Later that day, while actually playing Combat Arms with other members of the Gaggle of Noobs, I started to get this pain like a running stitch on my right side. I told the guys online I would be back later, and told Tammy I was in some serious pain and I took a Percocet I was given for pain. Then laid down for only a few minutes, then headed for the sofa in the living room. This is when I told Tammy to call 911, she thought I was joking, I told her I was not, and to call them right away, then I passed out.
When I came to there our living room was filled with medical people and they were trying to get me on the gurney for a trip to the Emergency Room. While I was being driven in the ambulance, I could see Tammy following in her Jeep and I kept going in and out and the EMTs were radioing my blood pressure to the hospital over and over. I heard something something over 50. I thought to myself, my day had come and I would not live much longer.
In the ER I was surrounded by more doctors than I had ever seen. I was also having blood pumped into me out of this huge bag that was hanging near my head, and I heard a doctor tell Tammy "You might wish to say goodbye, he might not make it.". I thought "Hey, I'm right here!". They pulled someone out of a CT Machine, shoved me into it, discovered my spleen had ruptured and got me into another OR and a Dr. Foxx sent a stent up the same vein they used for the filter a few days before to cut off the bleeder in my spleen. At this point my gut was full of blood, and they told Tammy I might not survive if they went in to drain the blood. So I was pre-op for the next 3 or 4 days at the Winchester Medical Center. That means no food or water.
I begged and begged my new wife to please get me something to drink, get me some ice to suck on, anything. Forget what the doctors said, I was slowly dying of thirst. After a few painful days and nights, I was told it would simply take time for things to get back to normal, and the blood in my gut would just have to be reabsorbed over time. But I would live. Then I got my first drink of water in almost a week and I could barely stop drinking it.
After a few long painful months, and many sleepless nights, I returned to work. Probably too early, but I went back to work and before you know it, life had returned to normal. Over the next few years, which might sound strange, but it really was over the next few years, the one thing that kept me up at night, was trying to figure out what my reaction would be, if a doctor told me I had 6 to 12 months to live. Since I already had cancer, I figured my chances of getting it again was pretty good, and I thought I should at least figure things out. I can honestly say, when Dr. Kang and Dr. Gourin told me I had 6 to 12 months left, my reaction was more or less muted.
I had actually never figured it all the way out. I simply refused to think I would actually ever need to deal with it, so my thoughts were never far enough along, to allow me to put it behind me. And when I really had to think about it, the same thing happened. I did not seem real, and I finally understood, there simply was no way to deal with it. Each day would be unique, hard, easy, and totally a waste of effort. So far, I have been spot on.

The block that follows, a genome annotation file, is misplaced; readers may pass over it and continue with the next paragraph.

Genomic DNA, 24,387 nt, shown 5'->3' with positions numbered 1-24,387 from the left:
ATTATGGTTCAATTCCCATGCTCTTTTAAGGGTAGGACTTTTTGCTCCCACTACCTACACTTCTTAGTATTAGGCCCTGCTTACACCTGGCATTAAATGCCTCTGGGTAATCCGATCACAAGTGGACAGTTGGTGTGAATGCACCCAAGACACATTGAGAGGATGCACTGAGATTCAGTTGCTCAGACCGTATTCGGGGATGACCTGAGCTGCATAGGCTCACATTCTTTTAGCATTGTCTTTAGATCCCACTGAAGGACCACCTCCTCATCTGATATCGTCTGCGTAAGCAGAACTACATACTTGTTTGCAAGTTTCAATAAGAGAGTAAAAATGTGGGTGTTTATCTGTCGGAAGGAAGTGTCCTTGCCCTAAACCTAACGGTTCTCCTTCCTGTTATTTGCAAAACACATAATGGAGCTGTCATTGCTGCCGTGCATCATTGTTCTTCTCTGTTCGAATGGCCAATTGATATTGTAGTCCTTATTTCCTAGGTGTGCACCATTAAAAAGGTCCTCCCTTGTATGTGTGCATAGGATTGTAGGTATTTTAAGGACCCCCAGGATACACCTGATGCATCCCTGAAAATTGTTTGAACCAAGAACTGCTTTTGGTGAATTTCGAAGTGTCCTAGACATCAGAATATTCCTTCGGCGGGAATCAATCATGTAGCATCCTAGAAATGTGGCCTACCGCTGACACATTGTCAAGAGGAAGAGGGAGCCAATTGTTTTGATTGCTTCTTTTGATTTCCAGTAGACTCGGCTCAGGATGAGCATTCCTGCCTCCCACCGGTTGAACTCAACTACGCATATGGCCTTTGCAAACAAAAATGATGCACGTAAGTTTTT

The Gaggle of Noobs Paintball Team: October 6, 2012
The paintball team, which became "The Gaggle of Noobs Paintball Team" started with a conversation between me and Butch Mayo. He told me his son, Hunter, attended a birthday party at Skyline Paintball in Strasburg, and here I was, 48 years old, and I had never played paintball once.
One of the Supervisors I knew had also been out of work for a week or so, his little brother killed himself and he was taking it as hard as one would think. So I approached him and was trying to get his mind off his own troubles and asked him if he would be interested in playing paintball, and his eyes just lite up. I had never seen him so happy so quickly. He said his little brother loved to play, and he used to play a lot and was totally up for it.
That is how it all started to be 100% accurate. I then started talking with other friends around the contact center, and finding other broken people that needed to get their own minds off of their troubles, and before you knew it, we had 20 people ready to get out there and start shooting things up in the woods. There were 6 or 7 of us that wanted to get out there a week or two early, to check out what was needed, how it was done, and what we were getting ourselves into. So we put together the first group and headed out on October 6, 2012.
The Original Gagglers were: Mike March, Jenn Maute, Matt Neff, Tyrone Jones, Chanel (Martino) Robinson, Joe Doherty and Paul Hughes. Paul is not in the first team pictures because we went out as an NFCU group. But quickly realized we didn't want to go out like that, so we used the name "Gaggle of Noobs" which was the online group I took over once the actual founder online, took a powder and disappeared.
The TRUTH of the whole Gaggle thing was and is this: The major players that wanted to turn it into a small business to be able to write off the expenses we were accumulating were the 6 that got together and formed the LLC. With Matt Neff and myself ponying up hundreds of dollars at each event to keep people playing, buying paintballs, even paying for their event fees, we knew there had to be a better way, and a way to make it cheaper for everyone concerned, and mostly those few putting all the money in. A small LLC was formed, and within a very short time, it fell apart due to misunderstandings, and money issues.